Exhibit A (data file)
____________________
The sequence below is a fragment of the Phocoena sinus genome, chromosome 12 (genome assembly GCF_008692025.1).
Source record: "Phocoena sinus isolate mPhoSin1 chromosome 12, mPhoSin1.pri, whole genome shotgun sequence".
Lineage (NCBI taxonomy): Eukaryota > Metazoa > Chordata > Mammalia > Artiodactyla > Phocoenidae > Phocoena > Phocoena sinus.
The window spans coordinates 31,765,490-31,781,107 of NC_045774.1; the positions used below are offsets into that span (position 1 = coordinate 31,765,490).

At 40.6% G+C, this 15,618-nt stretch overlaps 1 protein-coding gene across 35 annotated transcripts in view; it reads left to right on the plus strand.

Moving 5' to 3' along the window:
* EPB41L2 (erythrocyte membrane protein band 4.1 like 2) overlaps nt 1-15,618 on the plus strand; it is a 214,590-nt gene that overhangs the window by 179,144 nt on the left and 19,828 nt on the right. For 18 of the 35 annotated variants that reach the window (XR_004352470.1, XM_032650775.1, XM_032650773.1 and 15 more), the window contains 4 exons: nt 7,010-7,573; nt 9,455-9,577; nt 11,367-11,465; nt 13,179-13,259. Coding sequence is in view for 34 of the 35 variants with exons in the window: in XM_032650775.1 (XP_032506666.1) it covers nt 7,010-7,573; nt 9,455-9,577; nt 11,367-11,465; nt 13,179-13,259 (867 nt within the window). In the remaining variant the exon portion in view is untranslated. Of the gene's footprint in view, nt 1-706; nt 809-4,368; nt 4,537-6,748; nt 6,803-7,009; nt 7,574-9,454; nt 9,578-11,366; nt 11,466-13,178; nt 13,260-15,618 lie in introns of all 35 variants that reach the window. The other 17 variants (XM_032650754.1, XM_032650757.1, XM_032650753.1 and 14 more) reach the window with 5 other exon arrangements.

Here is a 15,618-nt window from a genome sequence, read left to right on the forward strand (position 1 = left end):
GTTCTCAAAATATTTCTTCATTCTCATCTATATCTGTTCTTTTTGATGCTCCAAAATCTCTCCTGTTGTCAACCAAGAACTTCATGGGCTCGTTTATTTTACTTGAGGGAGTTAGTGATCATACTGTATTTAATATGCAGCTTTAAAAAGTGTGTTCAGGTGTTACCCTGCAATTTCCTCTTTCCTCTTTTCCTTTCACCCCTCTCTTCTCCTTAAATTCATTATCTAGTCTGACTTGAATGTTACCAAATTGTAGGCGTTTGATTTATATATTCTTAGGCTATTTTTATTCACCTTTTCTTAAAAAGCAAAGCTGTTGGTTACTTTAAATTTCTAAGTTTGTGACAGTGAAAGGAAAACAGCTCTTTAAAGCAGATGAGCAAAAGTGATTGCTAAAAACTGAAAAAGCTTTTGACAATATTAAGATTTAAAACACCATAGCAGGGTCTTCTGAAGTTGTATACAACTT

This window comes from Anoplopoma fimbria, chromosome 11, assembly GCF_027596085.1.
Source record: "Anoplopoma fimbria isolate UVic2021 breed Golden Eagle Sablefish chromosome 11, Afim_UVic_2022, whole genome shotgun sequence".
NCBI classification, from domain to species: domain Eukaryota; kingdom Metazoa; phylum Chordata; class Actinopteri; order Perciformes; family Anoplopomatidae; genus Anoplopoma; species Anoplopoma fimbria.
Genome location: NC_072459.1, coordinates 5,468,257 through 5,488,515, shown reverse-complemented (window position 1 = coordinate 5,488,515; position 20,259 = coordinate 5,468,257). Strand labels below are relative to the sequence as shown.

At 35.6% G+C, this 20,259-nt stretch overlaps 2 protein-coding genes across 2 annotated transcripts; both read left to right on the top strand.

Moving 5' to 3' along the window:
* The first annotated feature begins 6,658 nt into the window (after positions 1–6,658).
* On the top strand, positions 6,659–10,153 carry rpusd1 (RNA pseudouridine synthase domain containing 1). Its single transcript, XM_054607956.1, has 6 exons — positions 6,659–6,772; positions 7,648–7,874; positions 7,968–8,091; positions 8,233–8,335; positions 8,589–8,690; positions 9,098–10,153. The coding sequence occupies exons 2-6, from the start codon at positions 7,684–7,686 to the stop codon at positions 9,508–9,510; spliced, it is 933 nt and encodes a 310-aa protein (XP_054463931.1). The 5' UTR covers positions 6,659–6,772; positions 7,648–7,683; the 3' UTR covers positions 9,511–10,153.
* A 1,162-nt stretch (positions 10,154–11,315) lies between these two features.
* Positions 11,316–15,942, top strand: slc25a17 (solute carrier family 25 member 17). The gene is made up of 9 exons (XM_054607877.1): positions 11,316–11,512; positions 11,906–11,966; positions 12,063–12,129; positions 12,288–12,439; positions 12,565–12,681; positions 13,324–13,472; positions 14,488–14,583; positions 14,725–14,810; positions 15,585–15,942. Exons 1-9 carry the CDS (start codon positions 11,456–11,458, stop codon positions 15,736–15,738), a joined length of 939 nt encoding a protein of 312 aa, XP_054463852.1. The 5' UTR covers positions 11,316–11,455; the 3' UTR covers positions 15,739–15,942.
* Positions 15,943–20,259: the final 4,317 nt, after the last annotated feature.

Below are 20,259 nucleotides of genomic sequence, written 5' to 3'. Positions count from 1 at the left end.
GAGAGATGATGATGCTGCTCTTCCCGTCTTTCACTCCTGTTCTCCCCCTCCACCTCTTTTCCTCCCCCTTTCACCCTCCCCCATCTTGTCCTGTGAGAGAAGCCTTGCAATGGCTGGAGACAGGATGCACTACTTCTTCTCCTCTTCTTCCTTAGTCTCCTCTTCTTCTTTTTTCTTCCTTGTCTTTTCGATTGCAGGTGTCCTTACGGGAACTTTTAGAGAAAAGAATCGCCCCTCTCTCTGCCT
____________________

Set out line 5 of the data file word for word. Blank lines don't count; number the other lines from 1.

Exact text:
At 40.6% G+C, this 15,618-nt stretch overlaps 1 protein-coding gene across 35 annotated transcripts in view; it reads left to right on the plus strand.